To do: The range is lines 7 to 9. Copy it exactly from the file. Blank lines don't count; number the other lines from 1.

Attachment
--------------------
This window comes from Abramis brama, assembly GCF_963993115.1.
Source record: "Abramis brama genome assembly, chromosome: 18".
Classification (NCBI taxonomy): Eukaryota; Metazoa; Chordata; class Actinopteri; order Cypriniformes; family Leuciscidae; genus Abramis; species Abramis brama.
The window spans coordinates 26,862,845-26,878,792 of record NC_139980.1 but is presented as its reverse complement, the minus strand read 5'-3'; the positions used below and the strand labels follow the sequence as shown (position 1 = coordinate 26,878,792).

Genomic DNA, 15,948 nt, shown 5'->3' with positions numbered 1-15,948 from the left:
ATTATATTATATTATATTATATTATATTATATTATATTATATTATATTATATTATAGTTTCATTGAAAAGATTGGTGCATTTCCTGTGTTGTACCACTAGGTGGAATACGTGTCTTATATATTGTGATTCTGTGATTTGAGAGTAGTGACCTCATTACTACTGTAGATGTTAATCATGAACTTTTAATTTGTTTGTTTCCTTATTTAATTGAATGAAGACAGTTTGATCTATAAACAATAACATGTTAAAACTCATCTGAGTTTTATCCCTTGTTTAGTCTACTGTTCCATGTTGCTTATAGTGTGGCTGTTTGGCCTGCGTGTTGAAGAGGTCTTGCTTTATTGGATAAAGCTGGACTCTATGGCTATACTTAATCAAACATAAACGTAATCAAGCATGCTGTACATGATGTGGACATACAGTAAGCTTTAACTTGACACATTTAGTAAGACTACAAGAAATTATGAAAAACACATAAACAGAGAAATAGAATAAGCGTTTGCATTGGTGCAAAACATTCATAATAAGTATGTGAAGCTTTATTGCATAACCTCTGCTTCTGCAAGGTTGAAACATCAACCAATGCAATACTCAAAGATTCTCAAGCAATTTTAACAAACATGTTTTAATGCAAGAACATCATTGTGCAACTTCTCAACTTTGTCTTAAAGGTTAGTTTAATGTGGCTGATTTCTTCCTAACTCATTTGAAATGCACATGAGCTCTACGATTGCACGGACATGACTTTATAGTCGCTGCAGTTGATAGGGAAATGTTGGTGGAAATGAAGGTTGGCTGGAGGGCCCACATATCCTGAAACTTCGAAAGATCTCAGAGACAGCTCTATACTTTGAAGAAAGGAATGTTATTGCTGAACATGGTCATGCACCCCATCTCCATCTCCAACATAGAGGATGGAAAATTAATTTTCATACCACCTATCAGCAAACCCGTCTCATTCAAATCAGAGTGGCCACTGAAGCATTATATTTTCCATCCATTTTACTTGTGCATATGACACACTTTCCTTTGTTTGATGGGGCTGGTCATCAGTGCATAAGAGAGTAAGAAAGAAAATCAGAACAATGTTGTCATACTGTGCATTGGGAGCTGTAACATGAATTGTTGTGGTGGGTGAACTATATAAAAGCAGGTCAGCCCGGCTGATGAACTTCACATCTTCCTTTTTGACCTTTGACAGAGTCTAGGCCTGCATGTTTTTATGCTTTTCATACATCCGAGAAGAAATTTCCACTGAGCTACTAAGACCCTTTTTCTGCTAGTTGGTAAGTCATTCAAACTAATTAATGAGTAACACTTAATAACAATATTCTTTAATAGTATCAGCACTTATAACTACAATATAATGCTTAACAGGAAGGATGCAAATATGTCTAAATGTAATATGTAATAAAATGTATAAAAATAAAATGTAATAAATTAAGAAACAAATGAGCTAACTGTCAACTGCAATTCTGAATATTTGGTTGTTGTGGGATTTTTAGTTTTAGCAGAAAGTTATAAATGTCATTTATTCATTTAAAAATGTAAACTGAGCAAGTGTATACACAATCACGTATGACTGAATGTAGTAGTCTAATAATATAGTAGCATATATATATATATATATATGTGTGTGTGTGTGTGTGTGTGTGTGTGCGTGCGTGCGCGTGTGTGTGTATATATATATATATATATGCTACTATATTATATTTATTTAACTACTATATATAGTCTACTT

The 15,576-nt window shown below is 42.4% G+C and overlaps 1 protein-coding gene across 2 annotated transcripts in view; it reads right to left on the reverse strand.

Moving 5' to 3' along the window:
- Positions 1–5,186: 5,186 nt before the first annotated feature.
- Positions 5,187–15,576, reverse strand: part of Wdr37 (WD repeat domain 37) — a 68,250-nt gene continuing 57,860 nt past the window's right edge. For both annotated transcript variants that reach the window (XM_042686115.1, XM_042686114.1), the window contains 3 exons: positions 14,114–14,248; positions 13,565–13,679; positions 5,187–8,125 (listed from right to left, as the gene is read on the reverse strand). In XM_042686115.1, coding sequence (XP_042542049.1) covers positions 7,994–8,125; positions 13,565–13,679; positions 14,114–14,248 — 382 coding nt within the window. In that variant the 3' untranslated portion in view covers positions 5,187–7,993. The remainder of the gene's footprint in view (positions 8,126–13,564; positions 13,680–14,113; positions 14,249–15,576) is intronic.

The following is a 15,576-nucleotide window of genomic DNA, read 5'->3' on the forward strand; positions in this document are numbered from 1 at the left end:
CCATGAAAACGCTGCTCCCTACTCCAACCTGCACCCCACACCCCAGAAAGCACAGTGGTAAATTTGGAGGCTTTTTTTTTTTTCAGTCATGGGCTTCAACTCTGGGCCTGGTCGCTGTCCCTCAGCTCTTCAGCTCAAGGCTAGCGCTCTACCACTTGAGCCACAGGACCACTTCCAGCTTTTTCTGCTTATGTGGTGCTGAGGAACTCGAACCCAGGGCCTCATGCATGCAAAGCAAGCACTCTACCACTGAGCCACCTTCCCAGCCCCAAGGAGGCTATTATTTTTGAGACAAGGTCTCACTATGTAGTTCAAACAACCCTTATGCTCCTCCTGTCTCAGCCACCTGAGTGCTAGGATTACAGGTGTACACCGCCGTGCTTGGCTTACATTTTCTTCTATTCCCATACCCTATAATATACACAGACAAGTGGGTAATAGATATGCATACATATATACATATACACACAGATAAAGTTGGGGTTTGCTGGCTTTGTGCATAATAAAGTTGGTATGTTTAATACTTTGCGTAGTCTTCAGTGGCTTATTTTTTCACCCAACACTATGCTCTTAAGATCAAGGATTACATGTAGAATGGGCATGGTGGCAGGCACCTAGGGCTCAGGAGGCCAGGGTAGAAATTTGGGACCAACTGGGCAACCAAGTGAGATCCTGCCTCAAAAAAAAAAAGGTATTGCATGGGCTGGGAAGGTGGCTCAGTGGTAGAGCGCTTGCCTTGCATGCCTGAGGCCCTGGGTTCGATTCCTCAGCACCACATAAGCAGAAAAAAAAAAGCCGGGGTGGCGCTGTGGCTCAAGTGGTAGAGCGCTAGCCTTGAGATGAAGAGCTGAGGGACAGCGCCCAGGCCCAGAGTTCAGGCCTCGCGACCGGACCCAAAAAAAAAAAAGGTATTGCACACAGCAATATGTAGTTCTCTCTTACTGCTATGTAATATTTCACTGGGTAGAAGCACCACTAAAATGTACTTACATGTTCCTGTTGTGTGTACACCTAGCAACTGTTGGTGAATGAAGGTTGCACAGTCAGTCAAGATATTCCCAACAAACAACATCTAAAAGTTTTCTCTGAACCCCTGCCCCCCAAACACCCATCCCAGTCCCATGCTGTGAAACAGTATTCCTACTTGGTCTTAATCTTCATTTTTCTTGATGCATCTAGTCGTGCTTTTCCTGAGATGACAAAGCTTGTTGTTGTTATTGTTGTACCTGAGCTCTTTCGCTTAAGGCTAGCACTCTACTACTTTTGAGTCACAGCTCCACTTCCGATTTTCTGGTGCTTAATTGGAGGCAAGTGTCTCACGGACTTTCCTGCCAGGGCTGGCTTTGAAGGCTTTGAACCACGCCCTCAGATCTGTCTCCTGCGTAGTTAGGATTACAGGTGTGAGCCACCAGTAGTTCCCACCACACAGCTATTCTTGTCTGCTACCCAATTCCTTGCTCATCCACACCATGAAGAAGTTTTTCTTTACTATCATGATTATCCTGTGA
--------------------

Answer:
The 15,576-nt window shown below is 42.4% G+C and overlaps 1 protein-coding gene across 2 annotated transcripts in view; it reads right to left on the reverse strand.

Moving 5' to 3' along the window:
- Positions 1–5,186: 5,186 nt before the first annotated feature.